The Day the Brassica Rapas Took Over the World

They were huge, they were startling, they nearly knocked over my house.

Cuddly, tiny, turnips minding their own business.

During the germination period of their life, I, myself, considered them cute. Harmless even. They maintained their humble lifestyle for weeks in the garden through gloomy, sleeting days; even dark, and cold nights when frost threatened their lives. Over the course of one recent harshly warm week, rays of sunshine that would put the deserts of Saudi Arabia to shame visited my turnips, and my Brassicas started changing.

Beyond my knowledge, the turnips had bigger, more destructive plans than just minding their own business and remaining considerate of the lives their fellow plants were living. The week of the Saudi Arabian Sun, the minds of the Brassica Rapas (located in the greens of the plant) grew with the warm weather and sun, becoming bigger, and stronger. They sooner started acting as plows and uprooted my parsnips!

Without time to flee due to their size, my parsnips cursed and fell to their power.

They joined the turnips crying; pleading and kicking fairly slowly since their roots were slow in the ground.

Along the way, the Brassica’s uprooted carrots and Hungarian Yellow Wax pepper plants to join their newly assembled group of bulldozers.

The Brassicas continued in a path of vegetable destruction, breaking through the wooden barriers enclosing them. My raise beds were rooted to pieces by the squad. Wooden pallets turned to wood chips. They continue to the next victims, blowing through my recently flowering Cherokee Purple tomato plants. Feeding their great green brains from their tenacious ways.

The mighty plants continued on down Exchange Street, and turned left on Bloomfield, the army was full of prickles on their green brains now. Growing to the size three foot, shaping like syringe needles, Pedestrians in their path leaped, ducked, and rolled away from the upcoming green monsters. Cars, and shrubbery were punctured, as the Brassicas continued on grabbing telephone poles, flying birds, and tearing down fences.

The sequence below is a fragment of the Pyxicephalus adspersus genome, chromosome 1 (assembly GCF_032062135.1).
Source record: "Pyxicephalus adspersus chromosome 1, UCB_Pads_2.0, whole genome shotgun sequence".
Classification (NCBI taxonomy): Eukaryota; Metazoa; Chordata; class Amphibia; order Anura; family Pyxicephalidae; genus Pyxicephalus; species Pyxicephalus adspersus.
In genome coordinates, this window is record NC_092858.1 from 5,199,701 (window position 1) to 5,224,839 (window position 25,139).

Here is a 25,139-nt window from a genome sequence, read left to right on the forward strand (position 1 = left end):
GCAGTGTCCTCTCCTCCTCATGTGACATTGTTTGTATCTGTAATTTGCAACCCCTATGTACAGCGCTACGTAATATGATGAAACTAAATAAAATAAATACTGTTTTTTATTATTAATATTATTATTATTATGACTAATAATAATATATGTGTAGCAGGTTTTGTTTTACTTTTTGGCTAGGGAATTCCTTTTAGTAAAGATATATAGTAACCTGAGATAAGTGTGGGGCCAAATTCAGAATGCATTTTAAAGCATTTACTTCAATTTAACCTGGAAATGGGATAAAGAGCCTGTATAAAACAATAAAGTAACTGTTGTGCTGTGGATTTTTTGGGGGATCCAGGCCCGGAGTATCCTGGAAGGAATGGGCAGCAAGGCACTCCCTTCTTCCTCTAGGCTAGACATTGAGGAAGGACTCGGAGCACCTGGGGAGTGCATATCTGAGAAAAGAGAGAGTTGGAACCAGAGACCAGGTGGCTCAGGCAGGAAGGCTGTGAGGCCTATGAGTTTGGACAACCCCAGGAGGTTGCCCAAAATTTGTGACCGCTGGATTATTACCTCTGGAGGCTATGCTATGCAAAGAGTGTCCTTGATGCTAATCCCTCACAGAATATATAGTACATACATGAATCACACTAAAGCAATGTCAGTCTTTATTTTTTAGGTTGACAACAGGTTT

Before the mighty turnips got to the end of the block, as a leaf’s needle was about to make a plunge into it’s third bird since the crew left my garden, a tremendous pothole swallowed to Brassica Rapas. This pothole was huge by northeast Ohio standards! By now the roots of the Brassica Rapa’s were shaved to the leaves, now shrinking, wilting and falling back to the size they were before the takeover, the size of a hand. As a car tried to drive by, it lost it’s whole tire in the great pothole, closing in the turnips forever.

My turnips didn’t take over the whole neighborhood, although they did try to take the parsnips and carrots. I also wasn’t expecting the greens to grow so big they cast a shadow over their fellow root veggies, and onions. Their greens suffered trying to crawl out of the the great shade to grab any sunlight they could.

After a month and a half of my parsnips lives, they had to be transplanted for the sake of absorbing yummy sunlight the turnips were shading. The leaves of the turnips are still growing to this day, but the carrots and parsnips are safe for the time being. If the leaves do continue to grow, another transplant may be coming soon to my raised beds, or an uproot to the whole city of Akron.

Their was no harming of carrots, parsnips, red onions, tomatoes, arugula, or peppers in the growing of this story. Well, other than the transplanting but everyone is doing great again!

Anne Marie Blankenship is a local gardener and barista living in Akron, Ohio. If you enjoyed this story, please click the below, and check out what’s been happening this season with Locavore Exchange.